A young albino humpback whale floats calmly, its large brown eye rolled slightly upward to see the world above. Long ventral grooves travel from its mouth to its belly, and a unique skeletal structure seems to capture the very shape of the waves that would surround it in its natural environment.
However, this whale is not in its natural environment. It is suspended in air in the atrium of the Skidompha Library in Damariscotta.
Named Migaloo after the only albino whale known to exist in the 20th century, the three-dimensional, 20-foot-long sculpture of wood, PVC pipe, and nonwoven fabric was installed at the library by a small team of staff and volunteers on Sunday, Sept. 11.
Children’s Librarian Jessie Trafton had long wanted to utilize the atrium space for an art installation. Trafton, who holds a degree in marine biology, was in favor of something inspired by the sea. “I’ve always thought we needed a whale hanging from the ceiling,” she said.
After batting ideas around with artist and library volunteer Erica Qualey, she brought a proposal to Skidompha Executive Director Matthew Graff and applied for a grant to fund the project.
The whale was designed by Qualey, who is better known as a watercolor artist although she has also created any number of small three-dimensional sculptures. While this is the largest sculpture she has built, Qualey has been involved with other large-scale projects and has a background in industrial design.
Qualey built the whale with the help of talented puppet and marionette crafter Melissa Glendinning.
“She has a magic about her,” Qualey said of Glendinning’s work, which has included a 14-foot dragon marionette that required multiple people to operate.
Qualey has often brought her artistic and teaching skills to the library’s patrons. She worked with Trafton to conceive and create the “Oceans of Possibilities” community mural that currently hangs from the library’s exterior facade.
Graff described Qualey as “one of the best partners this library has ever had and a delight to work with. And as you can see enormously talented.”
The design process for the sculpture took about a month. The build, according to Qualey, took another month.
Graf said “Project Cetacean,” as it became known, was kept a surprise because they were unsure of how the installation would go. This was the library’s first attempt at suspending a 3D sculpture of such size.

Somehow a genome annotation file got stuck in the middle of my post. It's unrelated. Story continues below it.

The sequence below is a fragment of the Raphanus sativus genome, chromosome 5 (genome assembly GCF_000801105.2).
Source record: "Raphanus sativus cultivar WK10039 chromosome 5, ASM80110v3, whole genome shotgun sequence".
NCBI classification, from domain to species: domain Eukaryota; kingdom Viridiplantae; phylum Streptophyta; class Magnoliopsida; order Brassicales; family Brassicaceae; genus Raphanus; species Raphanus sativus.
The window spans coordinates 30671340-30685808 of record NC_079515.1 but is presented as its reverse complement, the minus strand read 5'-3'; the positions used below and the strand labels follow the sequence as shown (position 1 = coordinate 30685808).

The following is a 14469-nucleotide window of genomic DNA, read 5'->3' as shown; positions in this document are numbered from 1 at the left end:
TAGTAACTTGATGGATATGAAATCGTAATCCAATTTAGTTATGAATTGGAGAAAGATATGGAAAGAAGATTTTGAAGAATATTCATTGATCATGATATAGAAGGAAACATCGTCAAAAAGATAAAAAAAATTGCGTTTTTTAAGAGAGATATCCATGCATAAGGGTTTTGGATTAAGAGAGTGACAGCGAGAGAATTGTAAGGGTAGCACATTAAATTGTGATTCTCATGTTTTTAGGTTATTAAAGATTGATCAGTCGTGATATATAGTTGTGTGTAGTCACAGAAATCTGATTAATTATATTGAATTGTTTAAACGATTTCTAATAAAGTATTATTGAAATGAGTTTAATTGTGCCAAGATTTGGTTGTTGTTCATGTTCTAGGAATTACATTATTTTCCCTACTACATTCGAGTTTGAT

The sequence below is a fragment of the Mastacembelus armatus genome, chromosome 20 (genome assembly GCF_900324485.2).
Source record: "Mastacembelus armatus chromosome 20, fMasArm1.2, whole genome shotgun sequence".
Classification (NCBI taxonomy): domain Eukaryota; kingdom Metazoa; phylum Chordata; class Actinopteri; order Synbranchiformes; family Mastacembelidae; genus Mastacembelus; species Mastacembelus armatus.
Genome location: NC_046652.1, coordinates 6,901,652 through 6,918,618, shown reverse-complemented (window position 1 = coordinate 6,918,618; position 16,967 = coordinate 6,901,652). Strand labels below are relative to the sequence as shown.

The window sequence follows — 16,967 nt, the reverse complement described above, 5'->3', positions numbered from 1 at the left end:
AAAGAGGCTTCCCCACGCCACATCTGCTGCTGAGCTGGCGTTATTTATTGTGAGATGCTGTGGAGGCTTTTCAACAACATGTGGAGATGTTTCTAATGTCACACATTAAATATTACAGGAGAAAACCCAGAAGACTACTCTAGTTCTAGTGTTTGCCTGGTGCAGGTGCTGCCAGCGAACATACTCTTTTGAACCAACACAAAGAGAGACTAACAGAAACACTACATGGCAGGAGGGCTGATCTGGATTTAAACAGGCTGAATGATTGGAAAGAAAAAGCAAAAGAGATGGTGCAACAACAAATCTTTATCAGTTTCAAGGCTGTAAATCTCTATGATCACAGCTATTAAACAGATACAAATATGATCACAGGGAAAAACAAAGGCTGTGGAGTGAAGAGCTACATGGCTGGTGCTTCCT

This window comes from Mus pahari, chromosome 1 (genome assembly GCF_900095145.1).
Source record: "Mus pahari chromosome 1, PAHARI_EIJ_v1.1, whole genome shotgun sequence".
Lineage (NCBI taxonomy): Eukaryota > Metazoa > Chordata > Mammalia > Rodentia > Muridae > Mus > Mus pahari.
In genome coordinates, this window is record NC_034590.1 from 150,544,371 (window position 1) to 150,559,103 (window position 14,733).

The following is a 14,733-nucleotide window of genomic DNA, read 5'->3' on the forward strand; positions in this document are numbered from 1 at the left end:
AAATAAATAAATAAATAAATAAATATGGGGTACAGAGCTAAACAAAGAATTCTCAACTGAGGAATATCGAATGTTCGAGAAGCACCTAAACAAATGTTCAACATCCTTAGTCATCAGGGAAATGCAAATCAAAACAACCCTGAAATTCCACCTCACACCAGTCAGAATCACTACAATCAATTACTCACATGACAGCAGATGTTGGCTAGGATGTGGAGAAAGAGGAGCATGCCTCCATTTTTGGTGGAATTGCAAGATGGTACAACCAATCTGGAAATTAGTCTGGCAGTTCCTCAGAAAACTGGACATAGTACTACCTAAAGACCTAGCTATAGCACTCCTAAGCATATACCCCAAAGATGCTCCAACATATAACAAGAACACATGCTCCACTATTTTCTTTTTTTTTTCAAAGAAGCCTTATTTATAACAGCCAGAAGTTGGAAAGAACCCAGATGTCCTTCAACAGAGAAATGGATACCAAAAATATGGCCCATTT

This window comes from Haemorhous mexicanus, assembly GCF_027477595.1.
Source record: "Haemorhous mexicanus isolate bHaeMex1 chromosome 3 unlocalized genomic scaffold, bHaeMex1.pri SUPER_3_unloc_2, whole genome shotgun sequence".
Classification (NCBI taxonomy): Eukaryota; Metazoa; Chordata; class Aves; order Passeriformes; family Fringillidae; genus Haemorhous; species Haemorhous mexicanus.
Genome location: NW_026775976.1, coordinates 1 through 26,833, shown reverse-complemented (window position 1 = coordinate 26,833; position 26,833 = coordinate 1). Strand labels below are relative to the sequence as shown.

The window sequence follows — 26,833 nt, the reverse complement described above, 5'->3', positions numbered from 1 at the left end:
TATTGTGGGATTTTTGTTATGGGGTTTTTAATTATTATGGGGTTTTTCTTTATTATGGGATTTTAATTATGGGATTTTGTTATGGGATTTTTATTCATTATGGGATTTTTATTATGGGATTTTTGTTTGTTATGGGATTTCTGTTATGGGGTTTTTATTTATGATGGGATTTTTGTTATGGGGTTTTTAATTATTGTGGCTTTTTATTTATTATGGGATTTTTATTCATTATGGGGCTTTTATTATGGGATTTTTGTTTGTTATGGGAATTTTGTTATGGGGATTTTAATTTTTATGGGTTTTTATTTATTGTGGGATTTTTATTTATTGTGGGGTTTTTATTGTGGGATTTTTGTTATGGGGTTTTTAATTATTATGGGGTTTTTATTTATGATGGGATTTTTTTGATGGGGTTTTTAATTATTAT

There were a number of challenges to be overcome, the most obvious one being the height of the atrium ceiling and getting the whale lifted to its final position.
The installation crew used a two-story tall ladder to thread guide wires through carabineer style hooks attached to posts on the second floor. Wires were run through a section of translucent hose and attached to six contact points along the spine of the sculpture.
Completing and installing the sculpture took approximately seven hours, between connecting the three sections, placing and testing the lighting system, gluing the final bits of fabric into place, and engineering the positioning of the guide wires and the backup suspension plan to ensure Migaloo would not fall.
According to Qualey, the cable used was rated well above what would be required for the weight of the sculpture. She said they definitely overbuilt the suspension system with an eye to safety.
Qualey loved the idea of creating the sculpture to scale, the same size as a young whale calf just several weeks old. “It’s so hard to understand the size of a whale,” she said.
“I wanted to make it look like it had that feeling of water and fluidity and motion,” she said. The curves of the skeleton started from the very first line created for the spine and kept evolving. Qualey added more curves to further accentuate the shape of the whale, to capture “the grace and the movement they have in real life.”
The ventral grooves were made with heavier materials for bolder lines, less fluidity. Qualey likes how they contrast with the fluidity along the sides and of the overall design.
The sculpture is lit from inside with long strips of miniature LED lights and the all-white color adds to the simplicity and brings the focus to the form.
Qualey initially planned to add in some subtle colors but when she saw how beautifully the LED lights shone through the fabric, she decided to keep it simplistic to keep the focus on the lines of the sculpture and give a nod to its handmade structural aspect.
Trafton already held one children’s activity based on the whale in August before it was even placed. Kids built small scale kinetic whales from clay and hung them in the children’s department as a tie into the summer reading program.
She is also envisioning a program that addresses the concept of the tensile strength to illustrate how things can be very strong but very light. For the younger kids she may plan an activity around whale song.
Qualey said she hopes that the work brings “an awareness of the beauty around (us). We are so fortunate to live where we live.”